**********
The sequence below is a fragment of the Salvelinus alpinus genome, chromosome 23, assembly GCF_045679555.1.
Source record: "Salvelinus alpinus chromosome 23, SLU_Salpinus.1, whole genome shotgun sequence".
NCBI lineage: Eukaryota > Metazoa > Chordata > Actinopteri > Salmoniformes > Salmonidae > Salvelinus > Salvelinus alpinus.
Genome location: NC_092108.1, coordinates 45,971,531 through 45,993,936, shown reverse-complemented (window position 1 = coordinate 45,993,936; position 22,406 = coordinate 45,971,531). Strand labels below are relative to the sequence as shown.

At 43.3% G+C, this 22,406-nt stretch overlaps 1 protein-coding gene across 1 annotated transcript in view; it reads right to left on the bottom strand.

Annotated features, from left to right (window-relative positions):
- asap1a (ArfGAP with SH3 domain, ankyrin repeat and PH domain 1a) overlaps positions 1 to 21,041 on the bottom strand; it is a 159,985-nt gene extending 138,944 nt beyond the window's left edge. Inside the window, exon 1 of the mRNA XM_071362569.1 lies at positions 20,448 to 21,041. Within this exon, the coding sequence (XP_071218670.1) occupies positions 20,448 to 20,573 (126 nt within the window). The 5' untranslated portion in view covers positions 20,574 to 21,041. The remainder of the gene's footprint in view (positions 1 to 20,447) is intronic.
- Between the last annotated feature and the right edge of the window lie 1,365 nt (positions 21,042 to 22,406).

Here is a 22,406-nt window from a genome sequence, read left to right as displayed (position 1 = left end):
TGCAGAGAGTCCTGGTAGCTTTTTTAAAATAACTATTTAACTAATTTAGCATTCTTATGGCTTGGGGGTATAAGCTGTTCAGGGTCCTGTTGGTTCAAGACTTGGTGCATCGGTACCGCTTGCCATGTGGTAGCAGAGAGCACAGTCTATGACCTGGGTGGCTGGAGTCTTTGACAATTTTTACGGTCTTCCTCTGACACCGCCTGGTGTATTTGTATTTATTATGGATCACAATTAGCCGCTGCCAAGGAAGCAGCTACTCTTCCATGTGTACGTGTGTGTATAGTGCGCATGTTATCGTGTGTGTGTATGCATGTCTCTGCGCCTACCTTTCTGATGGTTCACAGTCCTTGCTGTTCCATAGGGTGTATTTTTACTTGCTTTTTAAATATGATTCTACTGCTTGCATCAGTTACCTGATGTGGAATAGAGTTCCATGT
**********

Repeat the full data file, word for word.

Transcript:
The sequence below is a fragment of the Salvelinus alpinus genome, chromosome 23, assembly GCF_045679555.1.
Source record: "Salvelinus alpinus chromosome 23, SLU_Salpinus.1, whole genome shotgun sequence".
NCBI lineage: Eukaryota > Metazoa > Chordata > Actinopteri > Salmoniformes > Salmonidae > Salvelinus > Salvelinus alpinus.
Genome location: NC_092108.1, coordinates 45,971,531 through 45,993,936, shown reverse-complemented (window position 1 = coordinate 45,993,936; position 22,406 = coordinate 45,971,531). Strand labels below are relative to the sequence as shown.

At 43.3% G+C, this 22,406-nt stretch overlaps 1 protein-coding gene across 1 annotated transcript in view; it reads right to left on the bottom strand.

Annotated features, from left to right (window-relative positions):
- asap1a (ArfGAP with SH3 domain, ankyrin repeat and PH domain 1a) overlaps positions 1 to 21,041 on the bottom strand; it is a 159,985-nt gene extending 138,944 nt beyond the window's left edge. Inside the window, exon 1 of the mRNA XM_071362569.1 lies at positions 20,448 to 21,041. Within this exon, the coding sequence (XP_071218670.1) occupies positions 20,448 to 20,573 (126 nt within the window). The 5' untranslated portion in view covers positions 20,574 to 21,041. The remainder of the gene's footprint in view (positions 1 to 20,447) is intronic.
- Between the last annotated feature and the right edge of the window lie 1,365 nt (positions 21,042 to 22,406).

Here is a 22,406-nt window from a genome sequence, read left to right as displayed (position 1 = left end):
TGCAGAGAGTCCTGGTAGCTTTTTTAAAATAACTATTTAACTAATTTAGCATTCTTATGGCTTGGGGGTATAAGCTGTTCAGGGTCCTGTTGGTTCAAGACTTGGTGCATCGGTACCGCTTGCCATGTGGTAGCAGAGAGCACAGTCTATGACCTGGGTGGCTGGAGTCTTTGACAATTTTTACGGTCTTCCTCTGACACCGCCTGGTGTATTTGTATTTATTATGGATCACAATTAGCCGCTGCCAAGGAAGCAGCTACTCTTCCATGTGTACGTGTGTGTATAGTGCGCATGTTATCGTGTGTGTGTATGCATGTCTCTGCGCCTACCTTTCTGATGGTTCACAGTCCTTGCTGTTCCATAGGGTGTATTTTTACTTGCTTTTTAAATATGATTCTACTGCTTGCATCAGTTACCTGATGTGGAATAGAGTTCCATGT